Wallsworth and Blomberg won’t be the only Lawrentians with unofficial diplomatic duties in the coming year. Jamie Gajewski, ’09, Natalie Grattan ’10 and Sonya Weston ’07 were awarded $25,000 Rotary Foundation Ambassadorial Scholarships for the 2010-11 academic year while Sarah Ehlinger ’11 received a Rotary Scholarship for 2011-12.
The Ambassadorial Scholarships provide students opportunities to study at participating universities in 200 countries and geographical areas where Rotary clubs are active. While abroad, the scholars serve as goodwill ambassadors for their home countries by participating in community service projects and speaking at local Rotary club events, civic organizations and other forums.
Gajewski, a Spanish major from Madison, will study Arabic at Egypt’s Alexandria University. Volunteer work focused on Egypt’s rural poverty or the empowerment of women are also in her plans.
A trip to Morocco in 2007 while on a study-abroad program in Granada, Spain sparked Gajewski’s initial interest in Arabic. She will make a return visit to Spain in August en route to Egypt. “While it would be much more comfortable for me to spend my Rotary year in Spain, I am prepared for the challenges, confusion, excitement and mysteries that await me in Egypt,” said Gajewski. “Most Ambassadorial Scholars who study in Egypt spend their year in Cairo, but I feel fortunate I will spend mine in the beautiful port city of Alexandria. It has so much history and a thriving arts scene.”
Grattan, a biochemistry major from Vancouver, Wash., will attend the University of Otago in Wellington, New Zealand to study public health as a precursor to pursuing medical school at the University of Washington. She eventually hopes to join the World Health Organization. “As a pre-medical student interested in working in international infectious disease, I hope to learn about medicine not from the perspective of a doctor, but from a systems perspective,” said Grattan, who served as president of the organization Students Working Against Hunger and Poverty (SWAHP) for two years and helped organize a three-week trip to Sierra Leone last December. “Learning how to prevent disease is just as important as learning to treat it, and understanding the health care system of a country is critical to solving many of the underlying problems associated with health.”
Weston, who graduated with a major in government, will attend Jawaharlal Nehru University in New Delhi, India, pursuing coursework in Indian politics, history and society, focusing on the social and political implications of India’s burgeoning economic transformation. She also will undertake intensive Hindi language study. “India finds itself competing with the United States and other highly industrialized countries in many high-tech industries, but the country has yet to undergo the kind of broad-based industrialization that can deliver jobs to most of its people,” said Weston. “How India copes with the demands and expectations of diverse constituencies present both challenges and opportunities.” Weston, from Macomb, Ill., is working as a research assistant at the Woodrow Wilson International Center for Scholars in Washington, D.C.
Ehlinger, a geology major from Wauwatosa, Wis., will have to wait a year before embarking on her Rotary adventure, which she hopes leads to the University of Ghana to pursue her interests in environmental hazards and human health. “Ghana is a developing country and it is doing a good job with its development. It’s a model of sorts for West Africa,” she explained. “Developing countries have great environmental issues, but the least amount of resources and protections to mitigate those problems. That paradox is what interests me. I’ll learn the scientific aspect of these problems, but working with and learning from people who actually live there will provide valuable context in which these problems exist.”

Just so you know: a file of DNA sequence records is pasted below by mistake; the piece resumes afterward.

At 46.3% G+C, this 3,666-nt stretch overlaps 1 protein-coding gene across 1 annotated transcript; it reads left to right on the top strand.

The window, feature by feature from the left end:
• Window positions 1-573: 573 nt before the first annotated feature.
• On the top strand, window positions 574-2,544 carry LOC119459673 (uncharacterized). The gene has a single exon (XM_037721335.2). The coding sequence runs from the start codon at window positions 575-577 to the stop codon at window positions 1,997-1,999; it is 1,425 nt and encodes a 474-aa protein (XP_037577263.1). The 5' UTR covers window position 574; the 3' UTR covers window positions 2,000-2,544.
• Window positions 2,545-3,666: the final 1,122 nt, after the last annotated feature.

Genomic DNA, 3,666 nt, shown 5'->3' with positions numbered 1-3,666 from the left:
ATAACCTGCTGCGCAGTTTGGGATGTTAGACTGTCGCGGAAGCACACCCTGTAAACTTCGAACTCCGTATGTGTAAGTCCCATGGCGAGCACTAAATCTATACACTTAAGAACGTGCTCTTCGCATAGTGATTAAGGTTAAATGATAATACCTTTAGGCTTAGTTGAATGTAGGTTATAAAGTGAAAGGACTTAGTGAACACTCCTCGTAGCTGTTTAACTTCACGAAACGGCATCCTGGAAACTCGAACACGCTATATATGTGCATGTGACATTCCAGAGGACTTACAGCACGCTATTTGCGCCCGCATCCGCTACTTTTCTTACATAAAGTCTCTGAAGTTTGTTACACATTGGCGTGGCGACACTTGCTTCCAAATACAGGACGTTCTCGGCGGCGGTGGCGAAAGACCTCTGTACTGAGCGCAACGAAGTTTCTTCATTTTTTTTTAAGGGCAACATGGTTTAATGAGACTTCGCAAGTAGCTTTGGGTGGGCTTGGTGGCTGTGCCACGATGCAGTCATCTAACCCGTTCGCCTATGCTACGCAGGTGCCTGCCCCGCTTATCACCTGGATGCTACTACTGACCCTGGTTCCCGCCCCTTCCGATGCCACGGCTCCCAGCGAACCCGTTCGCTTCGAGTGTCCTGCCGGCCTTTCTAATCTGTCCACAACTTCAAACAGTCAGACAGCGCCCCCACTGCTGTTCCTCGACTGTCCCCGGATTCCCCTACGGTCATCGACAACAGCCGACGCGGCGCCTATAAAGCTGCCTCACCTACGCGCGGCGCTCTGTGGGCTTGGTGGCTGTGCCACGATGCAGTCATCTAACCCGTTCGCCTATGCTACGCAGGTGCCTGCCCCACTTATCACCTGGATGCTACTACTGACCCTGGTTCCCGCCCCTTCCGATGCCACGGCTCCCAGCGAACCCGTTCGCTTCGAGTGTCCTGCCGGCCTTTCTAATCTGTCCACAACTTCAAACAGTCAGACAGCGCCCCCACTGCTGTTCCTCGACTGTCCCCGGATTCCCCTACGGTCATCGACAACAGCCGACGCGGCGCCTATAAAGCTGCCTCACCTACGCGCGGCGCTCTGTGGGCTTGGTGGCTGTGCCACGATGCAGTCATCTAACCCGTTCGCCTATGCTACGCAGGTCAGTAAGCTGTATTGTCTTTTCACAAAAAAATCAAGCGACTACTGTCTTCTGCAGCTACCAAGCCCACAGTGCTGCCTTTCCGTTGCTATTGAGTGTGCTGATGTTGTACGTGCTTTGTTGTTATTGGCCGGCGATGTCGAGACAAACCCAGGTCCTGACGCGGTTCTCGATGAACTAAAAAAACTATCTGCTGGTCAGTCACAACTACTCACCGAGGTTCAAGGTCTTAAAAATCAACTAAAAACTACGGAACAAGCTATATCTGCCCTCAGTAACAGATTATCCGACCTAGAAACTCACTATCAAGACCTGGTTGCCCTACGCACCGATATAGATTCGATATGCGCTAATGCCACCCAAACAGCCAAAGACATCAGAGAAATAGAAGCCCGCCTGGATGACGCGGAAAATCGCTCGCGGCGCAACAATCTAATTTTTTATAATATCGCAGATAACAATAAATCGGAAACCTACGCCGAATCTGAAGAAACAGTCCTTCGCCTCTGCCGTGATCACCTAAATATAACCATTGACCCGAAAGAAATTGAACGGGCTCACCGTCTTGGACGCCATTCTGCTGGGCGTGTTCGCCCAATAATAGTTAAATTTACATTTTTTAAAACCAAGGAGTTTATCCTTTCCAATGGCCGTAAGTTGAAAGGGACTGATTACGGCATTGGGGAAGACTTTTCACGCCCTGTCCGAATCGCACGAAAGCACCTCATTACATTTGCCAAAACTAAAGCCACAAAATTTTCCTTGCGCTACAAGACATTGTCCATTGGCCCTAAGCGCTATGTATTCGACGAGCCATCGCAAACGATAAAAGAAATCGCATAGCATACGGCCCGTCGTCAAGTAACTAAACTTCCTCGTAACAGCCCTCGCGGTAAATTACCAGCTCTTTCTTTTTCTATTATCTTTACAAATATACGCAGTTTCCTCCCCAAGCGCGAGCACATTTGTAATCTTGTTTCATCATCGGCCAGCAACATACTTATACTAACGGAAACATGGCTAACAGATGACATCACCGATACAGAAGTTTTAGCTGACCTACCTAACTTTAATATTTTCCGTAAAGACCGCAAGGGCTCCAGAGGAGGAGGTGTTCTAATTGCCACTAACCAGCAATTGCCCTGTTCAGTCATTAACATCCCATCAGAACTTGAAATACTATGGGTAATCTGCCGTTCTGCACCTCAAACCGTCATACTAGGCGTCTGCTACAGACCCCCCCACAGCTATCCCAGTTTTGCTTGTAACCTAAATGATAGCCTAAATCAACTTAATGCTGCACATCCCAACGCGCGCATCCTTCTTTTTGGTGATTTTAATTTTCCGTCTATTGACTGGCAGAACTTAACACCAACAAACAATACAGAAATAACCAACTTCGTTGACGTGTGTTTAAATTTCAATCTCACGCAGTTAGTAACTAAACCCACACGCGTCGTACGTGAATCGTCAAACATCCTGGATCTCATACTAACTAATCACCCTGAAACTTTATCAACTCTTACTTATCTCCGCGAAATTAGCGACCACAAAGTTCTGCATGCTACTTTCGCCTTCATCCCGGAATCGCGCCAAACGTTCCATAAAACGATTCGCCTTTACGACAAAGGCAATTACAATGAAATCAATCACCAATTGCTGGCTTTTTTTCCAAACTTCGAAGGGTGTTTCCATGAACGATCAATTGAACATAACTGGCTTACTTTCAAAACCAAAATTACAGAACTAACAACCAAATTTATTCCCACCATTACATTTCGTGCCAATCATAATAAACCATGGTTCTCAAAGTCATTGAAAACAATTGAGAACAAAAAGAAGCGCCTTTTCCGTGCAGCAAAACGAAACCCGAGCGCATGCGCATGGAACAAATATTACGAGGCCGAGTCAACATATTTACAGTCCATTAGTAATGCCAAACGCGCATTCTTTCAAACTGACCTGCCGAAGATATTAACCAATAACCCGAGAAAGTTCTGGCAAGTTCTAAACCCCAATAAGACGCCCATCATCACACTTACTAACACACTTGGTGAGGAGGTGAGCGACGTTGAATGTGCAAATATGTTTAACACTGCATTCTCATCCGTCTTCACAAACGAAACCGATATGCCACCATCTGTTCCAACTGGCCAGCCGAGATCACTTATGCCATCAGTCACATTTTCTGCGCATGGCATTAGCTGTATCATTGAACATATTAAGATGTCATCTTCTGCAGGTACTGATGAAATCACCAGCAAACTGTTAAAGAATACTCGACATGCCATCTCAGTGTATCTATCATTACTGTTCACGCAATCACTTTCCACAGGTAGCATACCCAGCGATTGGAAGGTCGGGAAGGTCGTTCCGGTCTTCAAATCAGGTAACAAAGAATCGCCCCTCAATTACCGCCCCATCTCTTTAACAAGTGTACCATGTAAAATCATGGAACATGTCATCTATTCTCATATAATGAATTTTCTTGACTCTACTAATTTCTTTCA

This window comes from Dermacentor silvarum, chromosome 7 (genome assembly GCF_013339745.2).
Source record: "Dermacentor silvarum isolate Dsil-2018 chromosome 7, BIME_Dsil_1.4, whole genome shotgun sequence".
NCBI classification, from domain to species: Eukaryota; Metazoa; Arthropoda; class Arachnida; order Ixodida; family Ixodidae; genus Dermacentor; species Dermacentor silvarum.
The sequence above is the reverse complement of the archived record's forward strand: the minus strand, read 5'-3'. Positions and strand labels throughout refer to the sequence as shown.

Nancy Wall, associate dean of the faculty and Lawrence’s liaison for the Rotary Scholarship, hailed the program as much
more than just a chance to study abroad. “This prestigious award brings great responsibility with the privilege,” said Wall. “In addition to excellent academic promise, scholars also must demonstrate honorable character and a sincere desire to act as an ambassador for the United States. Although Lawrence provides many opportunities for individualized learning, we remind students they are part of a learning community not only on but also beyond our campus,” Wall added. “Today’s students are part of a global community and the Ambassadorial Scholarship is a wonderful opportunity for our students to
learn in that larger community.”
Focused on humanitarian service, personal diplomacy and academic excellence, the Rotary Foundation Ambassadorial Scholarships program is one of the world’s largest privately sponsored international scholarship programs. It counts among its distinguished alumni former U.S. Ambassador to India and 1959 Lawrence graduate David Mulford.
CRITICAL LANGUAGE SCHOLAR
Mere hours from receiving a congratulatory handshake from President Beck on the commencement stage, Megan Brown ’10 was bound for Amman, Jordan. A linguistics major from Saginaw, Mich., Brown was awarded a U.S. Department of State Critical Language Scholarship (CLS) to study Arabic at the American Center for Oriental Research in the Middle East country. One of 575 students selected from among nearly 5,300 applicants, Brown will be part of a 10-week, personalized, intensive language program and participate in various cultural activities while in Jordan. The CLS covers all expenses and includes a $1,000 stipend.
“Accurate communication is more essential than ever before due to the growing globalization of the world and the growth of the information industry,” said Brown, who studied Arabic for a year at Lawrence and has had Chinese and French language instruction as well.
Her career aspirations include a foreign service officer position with the U.S. Department of State to work “for more
integrated international relations.”
The CLS program was launched in 2006 to increase opportunities for American students to study critical-need languages overseas and expand the number of Americans studying and mastering critical-need languages, among them Arabic, Chinese, Korean, Persian, Russian, Turkish and Azerbaijani.